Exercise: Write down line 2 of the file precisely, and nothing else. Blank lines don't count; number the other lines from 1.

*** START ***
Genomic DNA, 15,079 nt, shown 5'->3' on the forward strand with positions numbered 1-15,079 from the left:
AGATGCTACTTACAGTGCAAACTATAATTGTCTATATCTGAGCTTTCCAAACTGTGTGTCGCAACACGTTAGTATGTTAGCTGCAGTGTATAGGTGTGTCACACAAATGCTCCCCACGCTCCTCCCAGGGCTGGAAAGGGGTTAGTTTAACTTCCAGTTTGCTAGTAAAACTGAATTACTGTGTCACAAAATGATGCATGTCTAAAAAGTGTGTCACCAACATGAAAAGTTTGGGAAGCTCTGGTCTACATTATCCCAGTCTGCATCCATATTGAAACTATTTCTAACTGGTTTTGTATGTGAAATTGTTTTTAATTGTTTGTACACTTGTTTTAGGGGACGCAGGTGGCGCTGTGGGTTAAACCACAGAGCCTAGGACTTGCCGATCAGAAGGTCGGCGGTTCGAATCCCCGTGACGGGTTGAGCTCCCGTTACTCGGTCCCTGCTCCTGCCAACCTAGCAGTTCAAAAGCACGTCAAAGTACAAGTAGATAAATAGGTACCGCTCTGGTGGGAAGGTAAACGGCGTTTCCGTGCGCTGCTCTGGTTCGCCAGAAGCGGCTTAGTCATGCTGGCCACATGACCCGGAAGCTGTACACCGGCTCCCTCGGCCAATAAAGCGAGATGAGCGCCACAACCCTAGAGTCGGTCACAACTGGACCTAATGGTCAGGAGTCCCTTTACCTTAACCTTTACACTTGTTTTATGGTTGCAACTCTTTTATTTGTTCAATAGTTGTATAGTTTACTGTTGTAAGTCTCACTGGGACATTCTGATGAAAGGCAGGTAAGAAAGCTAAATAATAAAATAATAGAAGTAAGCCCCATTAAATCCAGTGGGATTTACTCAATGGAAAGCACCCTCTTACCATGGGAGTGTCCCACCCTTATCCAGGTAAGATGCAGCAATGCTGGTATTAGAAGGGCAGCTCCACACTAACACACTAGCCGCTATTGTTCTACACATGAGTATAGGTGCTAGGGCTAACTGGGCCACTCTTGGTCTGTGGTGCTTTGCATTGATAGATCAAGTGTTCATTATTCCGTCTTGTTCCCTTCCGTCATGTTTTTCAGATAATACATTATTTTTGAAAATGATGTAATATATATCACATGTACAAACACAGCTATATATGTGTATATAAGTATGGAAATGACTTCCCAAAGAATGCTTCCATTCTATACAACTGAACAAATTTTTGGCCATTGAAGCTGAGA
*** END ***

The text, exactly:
AGATGCTACTTACAGTGCAAACTATAATTGTCTATATCTGAGCTTTCCAAACTGTGTGTCGCAACACGTTAGTATGTTAGCTGCAGTGTATAGGTGTGTCACACAAATGCTCCCCACGCTCCTCCCAGGGCTGGAAAGGGGTTAGTTTAACTTCCAGTTTGCTAGTAAAACTGAATTACTGTGTCACAAAATGATGCATGTCTAAAAAGTGTGTCACCAACATGAAAAGTTTGGGAAGCTCTGGTCTACATTATCCCAGTCTGCATCCATATTGAAACTATTTCTAACTGGTTTTGTATGTGAAATTGTTTTTAATTGTTTGTACACTTGTTTTAGGGGACGCAGGTGGCGCTGTGGGTTAAACCACAGAGCCTAGGACTTGCCGATCAGAAGGTCGGCGGTTCGAATCCCCGTGACGGGTTGAGCTCCCGTTACTCGGTCCCTGCTCCTGCCAACCTAGCAGTTCAAAAGCACGTCAAAGTACAAGTAGATAAATAGGTACCGCTCTGGTGGGAAGGTAAACGGCGTTTCCGTGCGCTGCTCTGGTTCGCCAGAAGCGGCTTAGTCATGCTGGCCACATGACCCGGAAGCTGTACACCGGCTCCCTCGGCCAATAAAGCGAGATGAGCGCCACAACCCTAGAGTCGGTCACAACTGGACCTAATGGTCAGGAGTCCCTTTACCTTAACCTTTACACTTGTTTTATGGTTGCAACTCTTTTATTTGTTCAATAGTTGTATAGTTTACTGTTGTAAGTCTCACTGGGACATTCTGATGAAAGGCAGGTAAGAAAGCTAAATAATAAAATAATAGAAGTAAGCCCCATTAAATCCAGTGGGATTTACTCAATGGAAAGCACCCTCTTACCATGGGAGTGTCCCACCCTTATCCAGGTAAGATGCAGCAATGCTGGTATTAGAAGGGCAGCTCCACACTAACACACTAGCCGCTATTGTTCTACACATGAGTATAGGTGCTAGGGCTAACTGGGCCACTCTTGGTCTGTGGTGCTTTGCATTGATAGATCAAGTGTTCATTATTCCGTCTTGTTCCCTTCCGTCATGTTTTTCAGATAATACATTATTTTTGAAAATGATGTAATATATATCACATGTACAAACACAGCTATATATGTGTATATAAGTATGGAAATGACTTCCCAAAGAATGCTTCCATTCTATACAACTGAACAAATTTTTGGCCATTGAAGCTGAGA